NBC News has sparked charges of age discrimination by announcing it is transferring 25 producers, directors and news writers, nearly all of them over 40, into a "pool" created to serve all its news broadcasts.
Of the 21 union employees placed in the pool -- nicknamed "the drowning pool" by insiders -- more than half are over 50, according to the National Association of Broadcast Engineers and Technicians. Salaries of those being transferred will be cut by as much as 10 percent, the union says.
NBC officials strongly deny the discrimination charge, which the union formally raised this week with the National Labor Relations Board in a grievance proceeding.
"It looks like a concerted effort to move out senior people," says John Clark, president of NABET's Local 11 in New York. "The company hopes they'll be frustrated ... and that they'll leave."
But Executive News Director Don Browne says NBC is looking for "a more efficient way to do business" in an era of industry cutbacks.
"This isn't an age issue... . It's not based on anything but performance," Browne says. He notes that 18 other employees have been laid off and that most were younger people.
Pool members will be on call for assignments from any NBC broadcast instead of working for a particular program. NBC spokeswoman Peg Hubble says that while their base pay will be cut, it will be increased temporarily while they are on assignment for certain shows.
Those being reassigned from "NBC Nightly News" include investigative producer Pat Lynch, 52, who was sued unsuccessfully by Lyndon LaRouche after her reports on the now-imprisoned political extremist, and Sy Pearlman, 59, a former executive producer and Tel Aviv bureau chief who has won a Peabody and other awards.
Some staffers are incensed at Browne's recent comment to the Washington Journalism Review that the transfers were "strictly based on ability."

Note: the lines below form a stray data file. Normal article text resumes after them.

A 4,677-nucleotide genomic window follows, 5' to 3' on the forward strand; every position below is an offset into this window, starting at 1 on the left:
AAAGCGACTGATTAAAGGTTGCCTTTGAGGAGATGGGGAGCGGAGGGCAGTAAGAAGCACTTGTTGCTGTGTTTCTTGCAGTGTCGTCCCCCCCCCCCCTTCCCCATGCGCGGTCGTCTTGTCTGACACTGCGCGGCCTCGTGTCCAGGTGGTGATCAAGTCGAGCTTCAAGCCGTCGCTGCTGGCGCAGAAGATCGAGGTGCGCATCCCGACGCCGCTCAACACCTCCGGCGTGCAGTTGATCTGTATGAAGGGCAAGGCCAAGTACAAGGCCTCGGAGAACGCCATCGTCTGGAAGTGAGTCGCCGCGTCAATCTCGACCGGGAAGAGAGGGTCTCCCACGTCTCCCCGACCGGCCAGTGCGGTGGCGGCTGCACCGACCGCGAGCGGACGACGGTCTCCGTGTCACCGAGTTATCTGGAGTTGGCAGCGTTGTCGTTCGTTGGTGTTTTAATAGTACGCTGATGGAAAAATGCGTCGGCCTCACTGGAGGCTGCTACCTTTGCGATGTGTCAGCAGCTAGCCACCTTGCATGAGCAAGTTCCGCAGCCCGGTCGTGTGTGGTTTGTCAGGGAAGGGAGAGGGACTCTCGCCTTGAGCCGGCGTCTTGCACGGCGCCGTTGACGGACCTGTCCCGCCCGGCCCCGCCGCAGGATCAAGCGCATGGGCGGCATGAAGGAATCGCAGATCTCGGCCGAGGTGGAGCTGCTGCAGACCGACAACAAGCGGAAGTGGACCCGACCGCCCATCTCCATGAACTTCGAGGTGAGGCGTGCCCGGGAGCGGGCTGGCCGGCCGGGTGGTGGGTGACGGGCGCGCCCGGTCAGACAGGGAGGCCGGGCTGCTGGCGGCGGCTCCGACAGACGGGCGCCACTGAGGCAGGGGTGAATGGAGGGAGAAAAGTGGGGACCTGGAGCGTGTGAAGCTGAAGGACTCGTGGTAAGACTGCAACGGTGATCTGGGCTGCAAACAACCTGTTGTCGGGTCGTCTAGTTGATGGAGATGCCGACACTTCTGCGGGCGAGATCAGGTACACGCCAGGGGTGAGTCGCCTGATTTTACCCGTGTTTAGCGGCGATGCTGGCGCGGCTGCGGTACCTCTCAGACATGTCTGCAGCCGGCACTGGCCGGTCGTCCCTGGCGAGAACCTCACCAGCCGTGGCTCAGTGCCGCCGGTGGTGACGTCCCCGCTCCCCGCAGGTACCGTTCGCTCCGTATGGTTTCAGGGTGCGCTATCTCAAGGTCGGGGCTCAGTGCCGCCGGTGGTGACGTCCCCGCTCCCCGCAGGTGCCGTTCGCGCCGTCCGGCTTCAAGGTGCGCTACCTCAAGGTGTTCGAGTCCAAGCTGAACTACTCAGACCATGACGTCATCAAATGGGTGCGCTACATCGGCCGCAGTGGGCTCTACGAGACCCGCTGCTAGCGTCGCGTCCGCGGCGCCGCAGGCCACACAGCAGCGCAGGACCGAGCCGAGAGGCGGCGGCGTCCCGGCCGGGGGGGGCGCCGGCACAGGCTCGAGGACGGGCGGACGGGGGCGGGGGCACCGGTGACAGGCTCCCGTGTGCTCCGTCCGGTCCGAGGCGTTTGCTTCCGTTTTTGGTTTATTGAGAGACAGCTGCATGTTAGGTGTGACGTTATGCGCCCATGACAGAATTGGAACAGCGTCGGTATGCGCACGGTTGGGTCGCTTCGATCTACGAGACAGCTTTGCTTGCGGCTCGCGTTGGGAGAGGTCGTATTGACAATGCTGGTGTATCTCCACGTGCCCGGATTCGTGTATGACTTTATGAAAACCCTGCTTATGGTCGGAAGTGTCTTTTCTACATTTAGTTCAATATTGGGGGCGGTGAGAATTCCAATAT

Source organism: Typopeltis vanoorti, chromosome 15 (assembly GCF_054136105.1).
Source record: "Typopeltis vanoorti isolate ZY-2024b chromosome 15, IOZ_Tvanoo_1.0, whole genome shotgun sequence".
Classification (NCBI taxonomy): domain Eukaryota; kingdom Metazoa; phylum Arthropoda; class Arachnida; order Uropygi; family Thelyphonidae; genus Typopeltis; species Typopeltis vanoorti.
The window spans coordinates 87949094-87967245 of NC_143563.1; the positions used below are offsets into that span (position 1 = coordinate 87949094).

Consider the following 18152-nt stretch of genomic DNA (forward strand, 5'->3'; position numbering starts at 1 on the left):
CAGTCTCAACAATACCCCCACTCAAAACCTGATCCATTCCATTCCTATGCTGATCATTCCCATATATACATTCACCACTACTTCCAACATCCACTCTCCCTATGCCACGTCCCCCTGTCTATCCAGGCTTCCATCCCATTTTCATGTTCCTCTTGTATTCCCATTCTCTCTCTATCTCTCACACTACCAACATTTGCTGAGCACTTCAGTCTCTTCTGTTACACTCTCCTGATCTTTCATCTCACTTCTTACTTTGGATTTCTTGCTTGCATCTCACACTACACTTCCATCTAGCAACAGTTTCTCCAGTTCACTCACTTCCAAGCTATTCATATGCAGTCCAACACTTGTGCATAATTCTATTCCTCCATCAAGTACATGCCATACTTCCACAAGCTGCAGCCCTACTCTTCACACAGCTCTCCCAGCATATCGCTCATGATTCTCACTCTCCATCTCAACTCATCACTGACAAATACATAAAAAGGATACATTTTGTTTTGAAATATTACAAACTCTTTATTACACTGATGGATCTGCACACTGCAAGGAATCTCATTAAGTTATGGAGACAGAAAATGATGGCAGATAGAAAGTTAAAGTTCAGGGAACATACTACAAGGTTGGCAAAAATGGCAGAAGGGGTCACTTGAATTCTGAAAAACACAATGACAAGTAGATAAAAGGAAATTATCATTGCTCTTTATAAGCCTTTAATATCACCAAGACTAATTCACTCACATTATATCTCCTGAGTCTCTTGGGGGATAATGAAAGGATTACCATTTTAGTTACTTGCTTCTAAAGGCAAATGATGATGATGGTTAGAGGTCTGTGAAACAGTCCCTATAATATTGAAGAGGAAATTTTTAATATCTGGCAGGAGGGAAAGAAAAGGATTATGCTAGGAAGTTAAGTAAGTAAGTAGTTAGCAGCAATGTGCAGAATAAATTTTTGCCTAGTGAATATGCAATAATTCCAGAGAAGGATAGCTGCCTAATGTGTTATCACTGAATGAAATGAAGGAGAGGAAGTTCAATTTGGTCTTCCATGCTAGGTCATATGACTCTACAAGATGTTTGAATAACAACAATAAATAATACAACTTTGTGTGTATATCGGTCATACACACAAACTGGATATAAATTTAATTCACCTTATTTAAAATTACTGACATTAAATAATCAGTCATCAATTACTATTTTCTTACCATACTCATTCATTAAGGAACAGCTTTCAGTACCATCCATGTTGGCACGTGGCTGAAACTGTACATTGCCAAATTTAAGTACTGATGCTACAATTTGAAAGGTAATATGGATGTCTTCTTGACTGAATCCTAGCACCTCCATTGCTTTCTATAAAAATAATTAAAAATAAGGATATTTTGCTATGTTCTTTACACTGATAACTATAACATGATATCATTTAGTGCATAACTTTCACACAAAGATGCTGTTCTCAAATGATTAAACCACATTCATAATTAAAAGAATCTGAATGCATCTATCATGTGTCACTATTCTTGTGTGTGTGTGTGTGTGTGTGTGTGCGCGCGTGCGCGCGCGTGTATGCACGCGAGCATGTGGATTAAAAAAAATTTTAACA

"I am surprised to read that this decision was strictly based on ability," Lynch says, "particularly in light of my having received the most distinguished awards in journalism, including two Emmys, a DuPont-Columbia award and a 1990 Ohio State award."
Lynch says Steve Friedman, executive producer of "NBC Nightly News," told her that her work was "an indulgence that 'Nightly News' can no longer afford" and that he wanted people who could "churn them out." Lynch says Friedman did not respond directly when asked if he felt she could not churn them out at her age.
"Longer investigative stories take time and money, and budgets and bottom line are a major concern right now," Lynch says. "Delays are a necessary evil because you have to be careful and responsible."
Although Friedman denies making the comments, he says that "I did not believe this was a vehicle for her kind of work. I can't live with someone who does eight or nine pieces a year."
Friedman, who recently rejoined the network after working at the ill-fated "USA Today: The Television Show," says his personnel decisions had "nothing to do with age" or "quality," but with "philosophy" and "productivity."
"I'm not really into seven- or eight-minute pieces on a 22-minute show," he says. "There are other outlets for that. I'm looking at 2 1/2- to three-minute pieces."
Bernie Brown, 63, says his transfer was announced after he shared in an Emmy award for coverage of the Romanian revolution as a senior producer for the weekend "Nightly News." He says he is the target of "retaliation" for joining a union lawsuit on overtime pay. Brown says his salary will be cut from $995 to $895 a week.
Despite the transfers and layoffs, officials say the news division is hiring 100 new employees for the new Jane Pauley show, an "Expose" investigative unit and a 24-hour news service.
NABET Vice President Calvin Siemer says Don Browne told union officials at a meeting that those being reassigned were "leftovers" who were not wanted by their old shows. Browne denies making the comment, saying many of those transferred are "pretty talented people."
"People in television who are decrying all this business, bottom-line mentality, these are the same people who played the ratings game to get higher salaries," Friedman says. "You cannot have it both ways."